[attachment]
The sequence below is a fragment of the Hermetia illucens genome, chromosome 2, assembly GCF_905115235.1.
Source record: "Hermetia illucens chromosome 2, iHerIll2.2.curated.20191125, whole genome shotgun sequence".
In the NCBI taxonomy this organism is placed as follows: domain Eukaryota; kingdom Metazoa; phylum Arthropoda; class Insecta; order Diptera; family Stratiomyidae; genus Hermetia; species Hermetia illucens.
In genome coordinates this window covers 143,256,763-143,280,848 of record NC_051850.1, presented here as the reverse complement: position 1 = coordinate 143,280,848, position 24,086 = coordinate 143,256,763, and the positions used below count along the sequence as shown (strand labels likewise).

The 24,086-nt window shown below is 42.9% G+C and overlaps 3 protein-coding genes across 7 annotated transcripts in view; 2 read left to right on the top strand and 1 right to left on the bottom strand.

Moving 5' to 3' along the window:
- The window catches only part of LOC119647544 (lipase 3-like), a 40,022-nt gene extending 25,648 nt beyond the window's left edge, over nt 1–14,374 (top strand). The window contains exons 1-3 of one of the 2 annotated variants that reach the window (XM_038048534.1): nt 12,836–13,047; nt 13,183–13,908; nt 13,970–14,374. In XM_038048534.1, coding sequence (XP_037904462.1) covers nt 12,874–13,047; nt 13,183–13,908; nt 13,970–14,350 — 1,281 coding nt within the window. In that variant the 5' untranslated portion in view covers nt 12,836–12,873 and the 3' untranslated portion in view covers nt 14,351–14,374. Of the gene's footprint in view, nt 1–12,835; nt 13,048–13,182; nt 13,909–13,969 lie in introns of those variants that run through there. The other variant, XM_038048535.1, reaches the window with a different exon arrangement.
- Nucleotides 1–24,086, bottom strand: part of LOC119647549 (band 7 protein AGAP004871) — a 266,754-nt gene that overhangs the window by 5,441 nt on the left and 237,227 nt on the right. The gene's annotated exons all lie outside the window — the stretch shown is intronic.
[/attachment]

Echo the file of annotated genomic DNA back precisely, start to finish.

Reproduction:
The sequence below is a fragment of the Hermetia illucens genome, chromosome 2, assembly GCF_905115235.1.
Source record: "Hermetia illucens chromosome 2, iHerIll2.2.curated.20191125, whole genome shotgun sequence".
In the NCBI taxonomy this organism is placed as follows: domain Eukaryota; kingdom Metazoa; phylum Arthropoda; class Insecta; order Diptera; family Stratiomyidae; genus Hermetia; species Hermetia illucens.
In genome coordinates this window covers 143,256,763-143,280,848 of record NC_051850.1, presented here as the reverse complement: position 1 = coordinate 143,280,848, position 24,086 = coordinate 143,256,763, and the positions used below count along the sequence as shown (strand labels likewise).

The 24,086-nt window shown below is 42.9% G+C and overlaps 3 protein-coding genes across 7 annotated transcripts in view; 2 read left to right on the top strand and 1 right to left on the bottom strand.

Moving 5' to 3' along the window:
- The window catches only part of LOC119647544 (lipase 3-like), a 40,022-nt gene extending 25,648 nt beyond the window's left edge, over nt 1–14,374 (top strand). The window contains exons 1-3 of one of the 2 annotated variants that reach the window (XM_038048534.1): nt 12,836–13,047; nt 13,183–13,908; nt 13,970–14,374. In XM_038048534.1, coding sequence (XP_037904462.1) covers nt 12,874–13,047; nt 13,183–13,908; nt 13,970–14,350 — 1,281 coding nt within the window. In that variant the 5' untranslated portion in view covers nt 12,836–12,873 and the 3' untranslated portion in view covers nt 14,351–14,374. Of the gene's footprint in view, nt 1–12,835; nt 13,048–13,182; nt 13,909–13,969 lie in introns of those variants that run through there. The other variant, XM_038048535.1, reaches the window with a different exon arrangement.
- Nucleotides 1–24,086, bottom strand: part of LOC119647549 (band 7 protein AGAP004871) — a 266,754-nt gene that overhangs the window by 5,441 nt on the left and 237,227 nt on the right. The gene's annotated exons all lie outside the window — the stretch shown is intronic.